Young women from the rural provinces in Cambodia often leave home to work in the garment factories in Phnom Penh, providing income to help their families survive.  Some will leave home when they are just 13 or 14 years old, and many have little or no education. One-third of all females in Cambodia between the ages of 17 and 22 work in the factories, under very difficult conditions.  Often they burn out after a few years, and return to their villages with little hope for the future.

When parents in the village of Tramung Chrum asked Alan Lightman, founder of The Harpswell Foundation, to help them find alternatives for income generation by their young daughters which would enable them to remain at home, he supported the formation of a sewing school in the village. The plan was for the women to make clothes and sell them at the markets in and around Phnom Penh. The foundation purchased four trundle sewing machines and paid for 6 months of intensive sewing lessons in Phnom Penh for the school’s leader, Hab Saly, a former garment factory worker. Saly has since taught about twelve women how to sew.

Saly and her assistants, May 2011

As a result of a visit with Alan to Tramung Chrum last May (see June 2, 2011  post), I committed to creating a business plan for exporting and selling creations by Saly in the U.S. Although sales have begun,  progress has been slow.  A key goal for me on this trip is to expedite progress toward getting this business off the ground and, to put it in the words of my former business colleague Ron Fillmore, “see if this dog can hunt!”

It is the morning after my arrival in Cambodia, and plans are for Thida Kong and Saly to meet me in the lobby of my hotel at 10:00AM.  We are going to visit the various markets in the city where Saly has been buying her fabrics. I want to gain an understanding of the all the raw materials Saly has available to purchase locally. We will worry about direct sourcing later.

Thida Kong working at the Goldiana Hotel last May

Thilda is a 25 year old university student who Alan and I first met last May when she was working behind the reception desk at the Goldiana Hotel. Her English language skills are very good, and she asked many questions about the Harpswell Dormitory and Leadership Program for Women. While she was not eligible to enter the program, she was hired as a Harpswell employee last December to assist with the sewing business, while continuing her full-time university schedule.

Hab Saly in Phnom Penh

Thida is waiting for me in the lobby, and as I approach her phone rings. It is Saly, who has just arrived and asks Thida to come outside and walk with her into the hotel. She is uncomfortable entering the building on her own and I wonder if she has been inside a hotel before today. We greet each other warmly with smiles and brief hugs and sit down together on the large, ornate chairs in the lobby. I notice that Saly is dressed quite stylishly. The last time I saw her, she was wearing the traditional sarong skirt and Kroma head scarf of her Cham village.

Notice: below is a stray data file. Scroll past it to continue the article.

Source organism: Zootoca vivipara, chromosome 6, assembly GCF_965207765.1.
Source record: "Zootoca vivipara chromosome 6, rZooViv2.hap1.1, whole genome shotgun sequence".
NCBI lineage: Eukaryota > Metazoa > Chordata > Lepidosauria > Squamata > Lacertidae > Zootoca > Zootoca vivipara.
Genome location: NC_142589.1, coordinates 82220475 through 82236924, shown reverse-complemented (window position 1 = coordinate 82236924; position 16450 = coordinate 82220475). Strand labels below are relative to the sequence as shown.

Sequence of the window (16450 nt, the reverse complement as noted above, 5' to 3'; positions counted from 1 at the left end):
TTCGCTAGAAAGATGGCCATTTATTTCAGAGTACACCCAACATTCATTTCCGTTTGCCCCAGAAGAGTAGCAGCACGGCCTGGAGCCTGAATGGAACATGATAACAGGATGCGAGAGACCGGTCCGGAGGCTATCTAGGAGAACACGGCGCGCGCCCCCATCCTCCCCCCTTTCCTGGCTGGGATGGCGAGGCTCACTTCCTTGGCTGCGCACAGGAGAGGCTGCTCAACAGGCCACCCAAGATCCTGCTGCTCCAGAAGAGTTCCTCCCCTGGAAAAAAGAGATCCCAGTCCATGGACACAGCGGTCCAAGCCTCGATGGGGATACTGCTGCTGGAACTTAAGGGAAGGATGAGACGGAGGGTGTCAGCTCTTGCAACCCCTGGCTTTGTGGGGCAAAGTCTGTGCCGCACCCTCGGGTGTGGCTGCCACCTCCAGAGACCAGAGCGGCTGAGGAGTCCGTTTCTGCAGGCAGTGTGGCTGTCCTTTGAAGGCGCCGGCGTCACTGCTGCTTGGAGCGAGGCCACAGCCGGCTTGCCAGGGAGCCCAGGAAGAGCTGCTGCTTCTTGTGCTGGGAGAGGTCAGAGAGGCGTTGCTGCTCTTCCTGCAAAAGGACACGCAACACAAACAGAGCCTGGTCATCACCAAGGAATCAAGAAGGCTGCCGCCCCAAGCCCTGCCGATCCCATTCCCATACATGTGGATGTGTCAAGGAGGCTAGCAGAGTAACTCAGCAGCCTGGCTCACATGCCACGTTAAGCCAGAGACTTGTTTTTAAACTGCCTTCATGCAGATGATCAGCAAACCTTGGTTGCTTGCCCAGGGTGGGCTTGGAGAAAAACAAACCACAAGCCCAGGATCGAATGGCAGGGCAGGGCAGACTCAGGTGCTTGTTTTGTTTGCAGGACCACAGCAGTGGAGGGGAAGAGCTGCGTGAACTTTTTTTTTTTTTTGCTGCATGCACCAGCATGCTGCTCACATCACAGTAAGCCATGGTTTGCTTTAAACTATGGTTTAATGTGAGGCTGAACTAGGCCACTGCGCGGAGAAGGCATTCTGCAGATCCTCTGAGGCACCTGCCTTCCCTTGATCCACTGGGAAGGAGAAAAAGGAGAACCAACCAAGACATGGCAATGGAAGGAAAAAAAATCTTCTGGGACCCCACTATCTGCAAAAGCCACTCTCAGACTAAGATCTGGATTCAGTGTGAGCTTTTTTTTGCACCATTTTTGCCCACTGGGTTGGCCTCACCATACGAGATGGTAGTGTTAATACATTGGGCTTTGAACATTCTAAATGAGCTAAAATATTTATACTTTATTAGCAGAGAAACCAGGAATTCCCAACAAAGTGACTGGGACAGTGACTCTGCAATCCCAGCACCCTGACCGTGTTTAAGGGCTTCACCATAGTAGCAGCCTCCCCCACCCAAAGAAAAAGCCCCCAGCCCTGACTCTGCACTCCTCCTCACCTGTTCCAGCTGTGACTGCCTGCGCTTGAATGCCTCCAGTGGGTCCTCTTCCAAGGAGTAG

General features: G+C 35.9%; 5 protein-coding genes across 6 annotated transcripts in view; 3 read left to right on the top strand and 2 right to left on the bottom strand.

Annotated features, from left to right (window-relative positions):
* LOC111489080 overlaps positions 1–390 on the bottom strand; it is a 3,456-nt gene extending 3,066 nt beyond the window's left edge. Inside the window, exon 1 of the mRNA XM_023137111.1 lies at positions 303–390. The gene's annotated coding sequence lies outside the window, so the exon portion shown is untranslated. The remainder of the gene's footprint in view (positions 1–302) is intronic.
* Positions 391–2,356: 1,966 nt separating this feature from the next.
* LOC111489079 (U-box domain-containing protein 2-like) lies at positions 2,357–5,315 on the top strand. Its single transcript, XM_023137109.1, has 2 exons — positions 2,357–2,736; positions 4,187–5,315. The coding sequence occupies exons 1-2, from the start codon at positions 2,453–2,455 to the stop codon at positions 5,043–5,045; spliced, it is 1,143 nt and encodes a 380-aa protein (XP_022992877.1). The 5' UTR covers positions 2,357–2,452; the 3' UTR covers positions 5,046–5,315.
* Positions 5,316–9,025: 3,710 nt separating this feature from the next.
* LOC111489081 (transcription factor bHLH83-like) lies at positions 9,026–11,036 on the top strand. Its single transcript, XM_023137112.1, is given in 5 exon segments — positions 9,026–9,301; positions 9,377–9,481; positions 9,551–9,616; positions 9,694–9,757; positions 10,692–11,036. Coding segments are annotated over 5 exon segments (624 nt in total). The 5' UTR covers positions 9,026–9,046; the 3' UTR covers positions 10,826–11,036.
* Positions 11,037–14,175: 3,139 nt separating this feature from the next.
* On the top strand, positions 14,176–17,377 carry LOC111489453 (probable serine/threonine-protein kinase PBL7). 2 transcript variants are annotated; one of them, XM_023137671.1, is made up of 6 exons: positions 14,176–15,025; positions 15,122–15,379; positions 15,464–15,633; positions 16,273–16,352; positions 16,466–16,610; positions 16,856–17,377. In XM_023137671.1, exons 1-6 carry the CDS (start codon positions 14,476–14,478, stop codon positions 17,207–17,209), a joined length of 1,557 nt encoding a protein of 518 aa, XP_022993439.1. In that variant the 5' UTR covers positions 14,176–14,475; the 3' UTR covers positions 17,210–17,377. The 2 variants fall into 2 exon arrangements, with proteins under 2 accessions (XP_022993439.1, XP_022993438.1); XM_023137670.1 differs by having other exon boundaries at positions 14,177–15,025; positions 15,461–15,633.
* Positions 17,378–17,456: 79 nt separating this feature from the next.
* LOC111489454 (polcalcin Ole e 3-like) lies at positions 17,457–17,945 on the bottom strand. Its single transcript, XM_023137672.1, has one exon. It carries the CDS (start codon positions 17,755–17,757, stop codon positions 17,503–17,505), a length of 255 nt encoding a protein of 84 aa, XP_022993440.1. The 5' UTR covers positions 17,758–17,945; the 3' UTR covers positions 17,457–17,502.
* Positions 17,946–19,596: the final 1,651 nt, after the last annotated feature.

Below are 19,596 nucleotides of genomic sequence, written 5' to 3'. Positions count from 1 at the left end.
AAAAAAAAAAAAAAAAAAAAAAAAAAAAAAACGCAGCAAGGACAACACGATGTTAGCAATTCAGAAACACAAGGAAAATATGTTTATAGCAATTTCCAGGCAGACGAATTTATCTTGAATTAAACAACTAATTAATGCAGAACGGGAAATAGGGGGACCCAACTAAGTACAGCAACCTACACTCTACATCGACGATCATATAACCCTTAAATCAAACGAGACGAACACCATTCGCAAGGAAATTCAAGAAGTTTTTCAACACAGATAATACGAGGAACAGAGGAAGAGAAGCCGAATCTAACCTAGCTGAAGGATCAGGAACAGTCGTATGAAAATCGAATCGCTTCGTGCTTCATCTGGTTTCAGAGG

Apsara dancing has been a component of Cambodian culture since the Ankor empire.  Apsaras were believed to be celestial beings, and represent feminine strength and beauty—which is why the image of an Apsara is the logo of The Harpswell Foundation. I explain that the marketing plan for the sewing business includes use of “Apsara” as the brand name, and a simplified image of an Apsara dancer’s curved hand as the brand logo.  Is there any reason why we should not use Apsara? Thida translates into Khmer for Saly and they both agree it is a good idea. Thida surprises me with her ability to curve her hand into the position of the Apsara dancer, which she learned as a child.  Note to Laura Wolak, volunteer Apsara Creative Director:  here is the hand image we have been looking for!

Thida's Apsara Hand

I explain to Saly that all profits from the business will go to her and her assistants, and eventually a portion will go to the village. There are many women and some men in the U.S. who want to help her be successful, and are volunteering their time and expertise to get the business started.  We women must stick together, the world over! Thida translates and we all laugh.  Time to hit the markets.

We visit the Phnom Penh’s Central market first, which has booth upon booth of silk fabrics. I cannot distinguish one vendor’s goods from the next. And after “negotiating” the best price, the vendors all seem to end up at the same place. We head to Saly’s trusted vendor and search through the stacks of silk. We have some tentative designs of purses in mind, and compare silk colors to the print-offs of the latest color trends I brought from home. We purchase samples of many different colors and types of silk. Three females shopping together—this is fun! I imagine trying to do this with my husband or three sons. No way.

We walk through the very narrow aisles to see what is offered in the rest of the tightly packed booths, each stacked to the ceiling with fabric. Saly knows the market well, and has an amazing memory for detail. She can point out the exact fabrics she purchased last October for one of our orders.  We see many possibilities for use in our spring and summer product line of purses, scarves, and headbands and I take lots of pictures for future reference.

There are vendors selling food cooked over open flames inside the market. Wow. I hope no sparks reach all that fabric!

 

We finish up at the Central market and call our trusted tuk-tuk driver, Mr. Key, and continue on to the Russian Market.  By the time we are done with our third market, I am exhausted. It is time to end our shopping. Thida needs to get to her three hours of classes in the evening.  Saly leaves on her two hour trip to Tramung Chrum, taking a combination of motorbike taxis and a bus to reach her home.  I have it
easy—I get to relax at the hotel.

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